Q:

How much platinum is in a catalytic converter?

A:

Platinum content in catalytic converters can differ significantly depending on the year the catalytic converter was fabricated and the type of vehicle. Small cars usually average 1 to 2 grams per car, while larger trucks can have as much as 12 to 15 grams.

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Catalytic converters are a nonhomogeneous product; there are broad spectrum variances in metallurgic makeup and consistency. Composition is dependent on engine displacement and type of fuel used. Varying market prices for platinum and supply and demand fluctuations have impacted the amount of platinum used in catalytic converters over the years, as it is really a ratio or mixture of platinum, palladium and rhodium. This platinum metal mixture is commonly referred to as PGMs, or platinum group metals.

Catalytic converters are part of the vehicle emissions control system and are used in internal combustion engines, whether fueled by gasoline or diesel. Platinum functions as a catalyst to accelerate chemical reactions used to convert harmful vehicle emissions into less harmful substances. The catalytic converter was first invented by French mechanical engineer Eugene Houdry in the 1950s, who was prompted into his research by early studies of smog in Los Angeles. However, the first official catalytic converter in production for automobiles was not developed until 1973.

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Related Questions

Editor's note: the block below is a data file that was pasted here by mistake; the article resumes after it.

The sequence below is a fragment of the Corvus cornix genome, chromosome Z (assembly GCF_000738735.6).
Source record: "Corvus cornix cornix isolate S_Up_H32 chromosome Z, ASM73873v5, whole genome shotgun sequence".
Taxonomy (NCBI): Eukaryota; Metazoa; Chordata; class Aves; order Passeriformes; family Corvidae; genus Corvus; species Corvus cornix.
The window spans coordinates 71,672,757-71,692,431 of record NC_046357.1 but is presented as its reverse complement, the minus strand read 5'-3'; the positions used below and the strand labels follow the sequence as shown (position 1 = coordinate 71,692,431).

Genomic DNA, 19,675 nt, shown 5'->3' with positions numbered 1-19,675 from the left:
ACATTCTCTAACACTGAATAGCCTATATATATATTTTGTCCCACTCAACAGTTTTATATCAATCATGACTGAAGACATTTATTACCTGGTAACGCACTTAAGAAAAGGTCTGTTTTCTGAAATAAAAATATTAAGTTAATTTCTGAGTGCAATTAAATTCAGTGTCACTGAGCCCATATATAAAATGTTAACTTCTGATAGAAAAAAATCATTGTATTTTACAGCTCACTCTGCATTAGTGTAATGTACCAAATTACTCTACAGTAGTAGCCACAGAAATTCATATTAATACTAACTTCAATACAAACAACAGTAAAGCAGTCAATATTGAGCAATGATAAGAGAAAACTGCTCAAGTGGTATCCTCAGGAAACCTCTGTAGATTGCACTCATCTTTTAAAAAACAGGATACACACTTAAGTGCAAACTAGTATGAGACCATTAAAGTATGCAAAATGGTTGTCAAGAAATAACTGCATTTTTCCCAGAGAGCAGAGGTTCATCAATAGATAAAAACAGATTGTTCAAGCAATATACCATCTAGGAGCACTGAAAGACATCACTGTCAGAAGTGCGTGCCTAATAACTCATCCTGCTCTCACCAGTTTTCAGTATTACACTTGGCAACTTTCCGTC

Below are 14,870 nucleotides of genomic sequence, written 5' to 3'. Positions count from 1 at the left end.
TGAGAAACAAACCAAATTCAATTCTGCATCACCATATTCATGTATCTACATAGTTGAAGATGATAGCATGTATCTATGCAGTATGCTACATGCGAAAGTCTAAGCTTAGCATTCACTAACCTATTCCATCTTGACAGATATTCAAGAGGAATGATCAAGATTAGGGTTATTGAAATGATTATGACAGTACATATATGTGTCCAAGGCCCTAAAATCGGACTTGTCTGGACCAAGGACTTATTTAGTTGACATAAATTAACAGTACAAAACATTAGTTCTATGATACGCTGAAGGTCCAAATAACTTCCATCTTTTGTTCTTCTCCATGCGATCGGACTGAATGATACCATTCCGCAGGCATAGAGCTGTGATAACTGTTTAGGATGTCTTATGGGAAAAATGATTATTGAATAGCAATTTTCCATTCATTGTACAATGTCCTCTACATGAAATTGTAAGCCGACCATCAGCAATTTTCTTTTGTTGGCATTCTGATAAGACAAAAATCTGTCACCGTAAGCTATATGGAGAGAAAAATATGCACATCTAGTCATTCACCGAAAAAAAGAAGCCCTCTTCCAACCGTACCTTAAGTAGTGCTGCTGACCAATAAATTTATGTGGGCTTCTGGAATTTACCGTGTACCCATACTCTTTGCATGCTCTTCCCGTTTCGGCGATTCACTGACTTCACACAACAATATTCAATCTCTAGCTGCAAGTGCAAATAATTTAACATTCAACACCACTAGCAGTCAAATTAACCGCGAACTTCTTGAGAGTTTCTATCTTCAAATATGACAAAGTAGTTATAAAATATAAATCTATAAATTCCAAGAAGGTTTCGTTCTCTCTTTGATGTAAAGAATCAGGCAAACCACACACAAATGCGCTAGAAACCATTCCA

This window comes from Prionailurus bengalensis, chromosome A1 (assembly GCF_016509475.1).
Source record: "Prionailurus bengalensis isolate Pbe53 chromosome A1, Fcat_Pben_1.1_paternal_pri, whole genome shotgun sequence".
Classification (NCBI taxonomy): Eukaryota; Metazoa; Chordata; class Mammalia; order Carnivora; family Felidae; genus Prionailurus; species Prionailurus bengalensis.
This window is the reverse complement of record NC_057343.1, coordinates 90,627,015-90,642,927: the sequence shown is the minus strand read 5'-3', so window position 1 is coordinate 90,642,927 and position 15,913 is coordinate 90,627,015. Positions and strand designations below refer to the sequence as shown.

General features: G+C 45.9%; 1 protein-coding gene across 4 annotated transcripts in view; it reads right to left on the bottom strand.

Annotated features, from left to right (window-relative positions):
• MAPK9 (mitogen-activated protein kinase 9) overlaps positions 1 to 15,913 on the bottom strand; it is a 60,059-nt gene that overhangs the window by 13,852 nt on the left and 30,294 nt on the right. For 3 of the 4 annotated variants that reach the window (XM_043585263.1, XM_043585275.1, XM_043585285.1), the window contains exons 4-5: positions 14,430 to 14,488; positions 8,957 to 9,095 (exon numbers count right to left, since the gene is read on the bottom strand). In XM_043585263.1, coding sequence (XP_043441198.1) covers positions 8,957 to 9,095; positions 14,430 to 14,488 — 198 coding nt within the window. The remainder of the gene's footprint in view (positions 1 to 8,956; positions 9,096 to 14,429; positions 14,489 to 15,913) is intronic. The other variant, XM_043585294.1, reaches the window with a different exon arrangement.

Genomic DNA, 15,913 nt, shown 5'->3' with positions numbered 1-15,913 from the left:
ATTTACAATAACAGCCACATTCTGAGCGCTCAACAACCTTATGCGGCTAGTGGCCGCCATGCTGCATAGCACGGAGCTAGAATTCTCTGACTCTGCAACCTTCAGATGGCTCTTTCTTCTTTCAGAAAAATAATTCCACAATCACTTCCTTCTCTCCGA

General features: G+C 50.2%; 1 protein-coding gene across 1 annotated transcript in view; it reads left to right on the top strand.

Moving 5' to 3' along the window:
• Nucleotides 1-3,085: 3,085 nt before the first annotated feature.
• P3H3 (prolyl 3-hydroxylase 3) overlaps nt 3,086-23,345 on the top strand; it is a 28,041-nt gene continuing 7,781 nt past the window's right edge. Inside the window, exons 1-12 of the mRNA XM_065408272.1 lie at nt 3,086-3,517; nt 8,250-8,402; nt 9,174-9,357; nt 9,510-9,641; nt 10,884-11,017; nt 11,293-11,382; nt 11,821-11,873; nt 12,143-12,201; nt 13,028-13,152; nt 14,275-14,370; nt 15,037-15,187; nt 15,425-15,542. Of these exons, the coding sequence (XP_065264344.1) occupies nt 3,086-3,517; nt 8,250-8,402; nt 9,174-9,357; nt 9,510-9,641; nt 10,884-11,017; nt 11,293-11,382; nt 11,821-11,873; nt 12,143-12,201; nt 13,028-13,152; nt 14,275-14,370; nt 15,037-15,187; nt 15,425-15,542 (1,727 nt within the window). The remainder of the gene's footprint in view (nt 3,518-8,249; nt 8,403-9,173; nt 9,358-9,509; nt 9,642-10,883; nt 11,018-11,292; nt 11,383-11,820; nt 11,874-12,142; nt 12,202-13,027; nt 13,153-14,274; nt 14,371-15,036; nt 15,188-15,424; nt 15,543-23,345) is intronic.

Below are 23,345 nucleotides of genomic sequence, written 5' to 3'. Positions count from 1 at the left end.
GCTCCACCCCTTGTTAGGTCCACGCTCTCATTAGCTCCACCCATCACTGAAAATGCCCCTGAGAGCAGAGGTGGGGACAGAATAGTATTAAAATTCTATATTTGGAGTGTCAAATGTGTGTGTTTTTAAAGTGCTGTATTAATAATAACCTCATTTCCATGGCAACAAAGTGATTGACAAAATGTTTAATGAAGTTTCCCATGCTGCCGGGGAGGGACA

• Q:

    What does a catalytic converter do?

    A:

    Catalytic converters are emissions devices in vehicles that convert the harmful components in the engine's exhaust gas into harmless ones. This significantly reduces the amount of pollutants that a vehicle releases into the atmosphere. Catalytic converters are muffler-shaped and lie within the exhaust, and they contain catalysts, such as palladium and platinum, arranged in a honeycomb shape that react with the harmful components in the exhaust stream.

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  • Q:

    How does a catalytic converter work?

    A:

    Catalytic converters use a reduction and an oxidation catalyst organized in a honeycomb structure to react with the harmful emissions present in exhaust gas. The reduction catalyst converts nitrogen dioxide into nitrogen and oxygen, while the oxidation catalyst converts the unburned hydrocarbons and carbon monoxide into carbon dioxide.

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  • Q:

    What is catalytic converter recycling?

    A:

    Catalytic converter recycling is the process of removing valuable metals from a broken device, such as platinum, rhodium, and titanium, so they can be reused in other products. Because of the value of the minerals used in converters, recycling them can be very lucrative.

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  • Q:

    What are the symptoms of a bad catalytic converter?

    A:

    A failed catalytic converter affects engine performance and fuel economy. With a plugged converter, pressing on the accelerator does not increase the speed. The engine backfires, and the car jerks while driving down the road.

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